No doubt by now, you've heard of the problems in Russia with its currency. You have to say to yourself, "a 17% return on my money sounds pretty good," but when the ruble sinks more than that in one day, you say, "WHOA, will I get my money back?" And that my friends is Russia’s Achilles' heel right now, as investors ponder whether they going to get their money back before capital controls are put in place.
If you didn't think commodity markets are important, think again. The correlation between the collapse of the Russian ruble (CME:6R.Z14.E) and the collapsing oil market is extraordinary and I will illustrate it for you in today's video.
Who knew that Saudi Arabia alone could, in essence, break the Russian economy almost in half, not with tanks and bombs, but with a commodity called crude Oil (NYMEX:CL.F15.E).
Saudi Arabia has continued to push production from its vast oil fields in order to lower the price of oil and make it difficult for competitors to stay in business. One of the amazing side effects to all this is the fact that Saudi Arabia has basically ripped the guts out of the Russian economy and its cash cow, crude oil.
Should Europe and the west be happy about this? I think not and here's why.
To be truthful, no one knows for sure how the scenario that's unfolding is going to play out, but it is not a healthy one in my estimation. With the Central Bank of Russia being unable to stem the decline of the ruble not only against the dollar, but against the euro and other major currencies, the next logical step for Russia will be capital controls.
Putin and the Russian people will be looking to blame someone for their misfortune and they are going to be pointing the finger at America for all the problems we have caused them. As things get more difficult in Russia and with winter coming on, Putin is going to act like a cornered animal and he will come out fighting. That may not happen right away, but it will happen sooner rather than later, in my opinion.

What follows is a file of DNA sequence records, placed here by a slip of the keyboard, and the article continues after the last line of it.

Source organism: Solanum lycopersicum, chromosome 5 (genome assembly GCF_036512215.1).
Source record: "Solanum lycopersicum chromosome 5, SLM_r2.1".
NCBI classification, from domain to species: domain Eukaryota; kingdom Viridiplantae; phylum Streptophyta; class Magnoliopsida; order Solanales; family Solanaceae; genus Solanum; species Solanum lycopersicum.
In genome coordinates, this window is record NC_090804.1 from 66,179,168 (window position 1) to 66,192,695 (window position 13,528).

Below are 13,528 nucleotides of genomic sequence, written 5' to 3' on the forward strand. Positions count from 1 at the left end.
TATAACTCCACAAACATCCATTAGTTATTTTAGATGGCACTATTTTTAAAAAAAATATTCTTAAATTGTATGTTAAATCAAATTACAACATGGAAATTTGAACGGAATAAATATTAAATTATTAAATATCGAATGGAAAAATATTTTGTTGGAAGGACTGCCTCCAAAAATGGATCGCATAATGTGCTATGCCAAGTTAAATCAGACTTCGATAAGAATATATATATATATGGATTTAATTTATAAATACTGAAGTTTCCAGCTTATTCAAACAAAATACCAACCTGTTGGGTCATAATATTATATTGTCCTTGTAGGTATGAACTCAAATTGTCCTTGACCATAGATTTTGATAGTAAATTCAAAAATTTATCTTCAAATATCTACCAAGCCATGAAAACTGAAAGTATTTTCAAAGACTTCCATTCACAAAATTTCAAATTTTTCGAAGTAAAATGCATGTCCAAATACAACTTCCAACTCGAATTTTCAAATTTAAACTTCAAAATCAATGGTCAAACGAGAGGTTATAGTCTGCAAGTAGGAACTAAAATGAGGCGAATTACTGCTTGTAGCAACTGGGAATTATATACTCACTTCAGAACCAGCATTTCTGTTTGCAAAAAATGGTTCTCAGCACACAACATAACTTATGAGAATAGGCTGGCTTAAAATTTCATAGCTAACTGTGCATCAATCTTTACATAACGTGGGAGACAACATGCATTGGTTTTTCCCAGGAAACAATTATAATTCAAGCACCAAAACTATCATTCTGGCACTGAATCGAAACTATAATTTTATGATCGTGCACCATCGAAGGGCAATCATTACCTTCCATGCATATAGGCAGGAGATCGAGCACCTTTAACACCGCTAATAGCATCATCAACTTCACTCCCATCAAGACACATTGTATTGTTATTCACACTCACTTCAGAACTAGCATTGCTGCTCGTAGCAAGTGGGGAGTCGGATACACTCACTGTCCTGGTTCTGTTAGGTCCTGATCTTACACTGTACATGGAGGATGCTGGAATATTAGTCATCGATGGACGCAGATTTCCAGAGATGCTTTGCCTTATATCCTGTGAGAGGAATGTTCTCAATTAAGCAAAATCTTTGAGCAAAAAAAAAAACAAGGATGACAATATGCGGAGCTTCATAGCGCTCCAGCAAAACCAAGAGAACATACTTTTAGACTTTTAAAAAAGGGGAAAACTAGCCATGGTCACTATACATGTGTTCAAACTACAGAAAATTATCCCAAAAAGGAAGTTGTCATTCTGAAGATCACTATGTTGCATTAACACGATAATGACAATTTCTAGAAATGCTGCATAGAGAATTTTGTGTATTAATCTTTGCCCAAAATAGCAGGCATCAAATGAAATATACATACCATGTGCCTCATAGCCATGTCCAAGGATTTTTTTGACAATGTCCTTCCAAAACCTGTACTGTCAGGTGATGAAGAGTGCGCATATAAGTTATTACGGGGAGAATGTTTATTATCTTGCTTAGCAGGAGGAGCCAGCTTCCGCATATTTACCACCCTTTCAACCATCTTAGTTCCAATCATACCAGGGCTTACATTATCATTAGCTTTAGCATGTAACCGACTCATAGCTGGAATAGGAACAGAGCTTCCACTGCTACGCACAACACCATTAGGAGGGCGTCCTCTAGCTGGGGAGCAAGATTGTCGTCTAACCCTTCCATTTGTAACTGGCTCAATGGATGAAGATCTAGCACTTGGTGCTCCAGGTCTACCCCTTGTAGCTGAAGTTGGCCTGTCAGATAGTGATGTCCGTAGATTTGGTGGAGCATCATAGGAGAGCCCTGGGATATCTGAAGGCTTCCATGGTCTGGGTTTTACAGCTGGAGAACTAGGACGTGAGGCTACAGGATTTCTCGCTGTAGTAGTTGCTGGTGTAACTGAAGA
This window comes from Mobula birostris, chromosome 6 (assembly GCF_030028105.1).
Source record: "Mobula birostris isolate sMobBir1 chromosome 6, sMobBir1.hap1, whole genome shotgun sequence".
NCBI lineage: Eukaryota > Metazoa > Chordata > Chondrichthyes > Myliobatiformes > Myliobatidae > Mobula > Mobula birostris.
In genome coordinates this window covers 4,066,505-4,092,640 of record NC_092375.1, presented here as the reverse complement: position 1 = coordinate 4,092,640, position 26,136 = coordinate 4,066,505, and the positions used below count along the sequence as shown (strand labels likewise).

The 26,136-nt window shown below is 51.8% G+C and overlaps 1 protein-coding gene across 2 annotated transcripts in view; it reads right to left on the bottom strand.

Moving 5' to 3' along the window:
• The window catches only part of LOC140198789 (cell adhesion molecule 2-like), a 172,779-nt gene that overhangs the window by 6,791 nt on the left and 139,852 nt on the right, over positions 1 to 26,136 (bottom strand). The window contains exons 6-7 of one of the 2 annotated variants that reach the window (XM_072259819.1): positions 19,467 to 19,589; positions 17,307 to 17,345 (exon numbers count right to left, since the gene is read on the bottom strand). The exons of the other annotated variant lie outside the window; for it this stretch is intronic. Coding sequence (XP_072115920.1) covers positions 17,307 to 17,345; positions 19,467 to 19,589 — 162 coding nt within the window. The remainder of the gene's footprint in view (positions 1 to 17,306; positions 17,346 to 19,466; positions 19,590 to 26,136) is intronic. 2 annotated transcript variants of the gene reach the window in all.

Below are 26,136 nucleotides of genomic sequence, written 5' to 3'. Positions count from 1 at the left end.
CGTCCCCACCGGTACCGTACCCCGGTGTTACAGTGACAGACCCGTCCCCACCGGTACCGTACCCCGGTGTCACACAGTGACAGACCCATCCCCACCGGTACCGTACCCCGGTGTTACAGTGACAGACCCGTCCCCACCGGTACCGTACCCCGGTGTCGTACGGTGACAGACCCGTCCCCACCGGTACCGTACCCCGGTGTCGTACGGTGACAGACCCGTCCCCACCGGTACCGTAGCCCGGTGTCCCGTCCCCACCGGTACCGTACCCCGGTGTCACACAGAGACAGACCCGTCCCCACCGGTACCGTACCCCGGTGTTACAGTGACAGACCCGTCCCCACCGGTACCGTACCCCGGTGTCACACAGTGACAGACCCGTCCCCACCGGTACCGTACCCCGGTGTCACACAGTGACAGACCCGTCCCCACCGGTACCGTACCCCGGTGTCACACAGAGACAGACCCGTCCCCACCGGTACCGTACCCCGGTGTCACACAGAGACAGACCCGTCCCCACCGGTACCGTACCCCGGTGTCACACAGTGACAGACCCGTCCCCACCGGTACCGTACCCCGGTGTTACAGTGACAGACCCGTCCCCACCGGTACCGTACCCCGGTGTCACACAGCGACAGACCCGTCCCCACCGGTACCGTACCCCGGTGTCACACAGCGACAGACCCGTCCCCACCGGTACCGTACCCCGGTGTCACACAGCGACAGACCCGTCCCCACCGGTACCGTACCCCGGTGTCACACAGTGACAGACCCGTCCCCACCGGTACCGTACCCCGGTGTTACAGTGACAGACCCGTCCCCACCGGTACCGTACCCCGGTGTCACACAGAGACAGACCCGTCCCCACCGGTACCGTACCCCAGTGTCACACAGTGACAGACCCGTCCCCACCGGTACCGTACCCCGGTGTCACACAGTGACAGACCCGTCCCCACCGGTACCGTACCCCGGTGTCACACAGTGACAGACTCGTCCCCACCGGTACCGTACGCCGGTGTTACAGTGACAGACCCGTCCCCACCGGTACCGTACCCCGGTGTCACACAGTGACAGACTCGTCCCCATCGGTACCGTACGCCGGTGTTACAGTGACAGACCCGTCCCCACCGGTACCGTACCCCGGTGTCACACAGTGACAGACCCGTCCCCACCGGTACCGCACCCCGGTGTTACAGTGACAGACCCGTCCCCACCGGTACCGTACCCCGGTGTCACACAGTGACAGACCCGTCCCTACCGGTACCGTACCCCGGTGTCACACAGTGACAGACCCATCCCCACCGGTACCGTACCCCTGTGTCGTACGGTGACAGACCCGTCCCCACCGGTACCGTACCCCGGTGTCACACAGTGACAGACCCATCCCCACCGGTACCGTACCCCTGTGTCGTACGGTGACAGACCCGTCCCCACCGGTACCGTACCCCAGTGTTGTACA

Many economists never expected or predicted oil would drop below the $70 a barrel level and we are now trading in the low $50s. Can oil prices go lower? Yes, of course they can. The question is, will they?
There is no crystal ball to tell us what the future's going to be in trading, all you have are the three "P's" - probabilities, possibilities and lastly, perception. You've heard me talk about this many times before, that perception is perhaps the most powerful force in the markets. Perception is a major market driver right now in all the markets around the world.
Many investors have been lulled to sleep by the US stock market, which for the most part has been moving higher and higher for the past six years. I believe that this is all coming to a head as many investors are just now getting concerned about their money. Let me give you some first-hand evidence of this, my wife and I were out to dinner on Saturday with some friends and out of the blue they asked me what I thought about the market. Now that's unusual, as we don't ever talk about the market at dinner. That struck me as unusual and I think that millions of other investors are thinking pretty much the same thing. We've had a good run, it's the end of the year let's take our profits while we still have them. All this collective thinking adds up to market pressure and the perception that stocks are going to fall.
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